Coogle said it was one of two times he swore to buying drugs when a target he approached actually had none to sell. The second was a falsified $50 crack-cocaine purchase from the Sulphur Springs suspect, he said.

In both cases, he said, Tampa detectives assured him they weren’t doing anything wrong — just guaranteeing the arrests of people they knew were dealers. “Once they determine that there’s criminal activity,” he said, “after that nothing else counts.”

Coogle also says that police distorted his story about Wescott’s gun, the apparent reason for the decision to use the SWAT team to apprehend him. If you’ll remember back to the first post, there’s another reason to believe that Coogle is telling the truth, here. The police also initially claimed that the tip about Westcott’s drug dealing came from neighbors, not a drug addicted confidential informant. That is, until the Tampa Bay paper interviewed those neighbors and discovered they had said no such thing. The police then “revised” their story. (Incidentally, all of these stories were reported by the Tampa Bay Times’ Peter Jamison. He deserves a ton of credit for his tenacity on this story.)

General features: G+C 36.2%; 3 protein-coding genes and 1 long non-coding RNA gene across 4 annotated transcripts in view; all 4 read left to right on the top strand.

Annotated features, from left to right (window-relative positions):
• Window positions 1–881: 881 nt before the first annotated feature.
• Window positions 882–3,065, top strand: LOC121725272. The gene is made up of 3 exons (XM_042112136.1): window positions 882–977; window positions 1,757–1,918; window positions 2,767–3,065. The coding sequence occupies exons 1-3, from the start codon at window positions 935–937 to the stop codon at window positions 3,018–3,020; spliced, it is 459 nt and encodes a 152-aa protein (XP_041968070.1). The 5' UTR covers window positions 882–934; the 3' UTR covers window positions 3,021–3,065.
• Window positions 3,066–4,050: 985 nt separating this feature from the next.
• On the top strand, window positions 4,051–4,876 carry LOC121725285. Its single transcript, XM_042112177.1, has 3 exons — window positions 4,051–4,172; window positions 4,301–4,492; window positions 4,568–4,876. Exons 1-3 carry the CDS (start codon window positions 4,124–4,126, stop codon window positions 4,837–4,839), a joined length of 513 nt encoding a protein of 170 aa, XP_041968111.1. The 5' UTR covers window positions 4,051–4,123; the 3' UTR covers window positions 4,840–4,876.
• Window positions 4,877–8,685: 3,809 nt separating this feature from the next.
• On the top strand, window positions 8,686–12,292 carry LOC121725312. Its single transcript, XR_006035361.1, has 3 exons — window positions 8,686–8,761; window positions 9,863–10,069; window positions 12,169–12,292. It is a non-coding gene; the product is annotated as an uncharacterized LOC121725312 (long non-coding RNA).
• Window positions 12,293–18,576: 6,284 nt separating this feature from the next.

Predictably, the Tampa Police are warning us not to trust the word of a shady drug informant. Well, about this anyway. When it comes to what Coogle originally told police about Wescott’s alleged drug operation and gun, they’re still arguing that he is perfectly reliable. That is, he’s trustworthy and reliable (the magic phrase on a search warrant) when what he says benefits the police, but a duplicitous drug addict when what he says calls their actions into question. That’s pretty typical in cases when a drug informant blows the whistle on his handlers.